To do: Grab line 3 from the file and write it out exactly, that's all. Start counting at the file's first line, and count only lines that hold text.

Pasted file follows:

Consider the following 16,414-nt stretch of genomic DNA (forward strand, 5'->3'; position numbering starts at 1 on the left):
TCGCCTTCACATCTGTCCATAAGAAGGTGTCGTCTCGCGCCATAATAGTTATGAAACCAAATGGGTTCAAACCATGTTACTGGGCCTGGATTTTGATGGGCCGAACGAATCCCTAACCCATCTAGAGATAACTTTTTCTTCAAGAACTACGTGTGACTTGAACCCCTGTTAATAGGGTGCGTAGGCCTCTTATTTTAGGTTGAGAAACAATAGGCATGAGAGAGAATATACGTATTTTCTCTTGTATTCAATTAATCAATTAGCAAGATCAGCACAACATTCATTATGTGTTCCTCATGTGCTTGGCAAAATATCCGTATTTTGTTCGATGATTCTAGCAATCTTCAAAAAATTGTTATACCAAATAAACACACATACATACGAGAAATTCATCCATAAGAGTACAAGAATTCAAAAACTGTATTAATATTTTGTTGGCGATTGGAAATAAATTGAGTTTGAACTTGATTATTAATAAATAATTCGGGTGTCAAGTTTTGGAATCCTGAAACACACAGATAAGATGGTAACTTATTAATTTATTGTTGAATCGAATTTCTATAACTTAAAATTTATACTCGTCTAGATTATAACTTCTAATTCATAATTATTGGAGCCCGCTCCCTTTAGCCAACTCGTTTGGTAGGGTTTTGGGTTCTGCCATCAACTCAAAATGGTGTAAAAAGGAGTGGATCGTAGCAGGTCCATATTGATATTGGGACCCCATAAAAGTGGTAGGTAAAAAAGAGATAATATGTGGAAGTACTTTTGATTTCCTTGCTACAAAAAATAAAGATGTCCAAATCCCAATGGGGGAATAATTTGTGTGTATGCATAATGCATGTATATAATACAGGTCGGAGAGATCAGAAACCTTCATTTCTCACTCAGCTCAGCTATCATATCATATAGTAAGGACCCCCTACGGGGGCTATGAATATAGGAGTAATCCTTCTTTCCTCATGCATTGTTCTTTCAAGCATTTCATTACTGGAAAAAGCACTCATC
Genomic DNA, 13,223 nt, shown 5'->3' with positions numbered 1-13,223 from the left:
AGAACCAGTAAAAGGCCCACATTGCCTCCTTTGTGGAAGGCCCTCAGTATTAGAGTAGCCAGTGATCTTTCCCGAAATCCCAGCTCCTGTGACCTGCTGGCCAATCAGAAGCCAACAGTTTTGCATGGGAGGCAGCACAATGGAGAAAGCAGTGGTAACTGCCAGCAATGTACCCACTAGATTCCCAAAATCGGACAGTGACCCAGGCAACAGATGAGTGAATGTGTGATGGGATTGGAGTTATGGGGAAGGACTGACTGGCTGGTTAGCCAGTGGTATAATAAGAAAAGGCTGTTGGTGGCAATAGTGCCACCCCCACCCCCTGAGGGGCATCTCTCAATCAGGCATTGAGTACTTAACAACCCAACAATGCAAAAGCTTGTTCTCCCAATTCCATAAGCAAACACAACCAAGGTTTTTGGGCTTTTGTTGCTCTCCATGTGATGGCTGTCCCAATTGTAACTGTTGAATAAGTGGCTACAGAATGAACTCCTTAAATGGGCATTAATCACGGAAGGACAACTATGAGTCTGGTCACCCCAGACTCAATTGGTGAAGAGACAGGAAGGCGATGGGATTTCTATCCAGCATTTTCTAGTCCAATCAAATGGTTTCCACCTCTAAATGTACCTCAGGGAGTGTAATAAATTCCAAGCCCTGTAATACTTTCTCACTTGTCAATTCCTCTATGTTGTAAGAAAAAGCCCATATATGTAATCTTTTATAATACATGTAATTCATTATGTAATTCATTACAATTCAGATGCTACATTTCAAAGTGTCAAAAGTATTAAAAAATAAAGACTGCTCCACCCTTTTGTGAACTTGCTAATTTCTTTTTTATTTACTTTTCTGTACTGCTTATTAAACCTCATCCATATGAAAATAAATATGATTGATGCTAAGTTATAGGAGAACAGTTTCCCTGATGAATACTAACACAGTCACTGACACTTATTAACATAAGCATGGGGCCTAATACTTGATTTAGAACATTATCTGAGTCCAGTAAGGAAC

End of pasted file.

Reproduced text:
Genomic DNA, 13,223 nt, shown 5'->3' with positions numbered 1-13,223 from the left: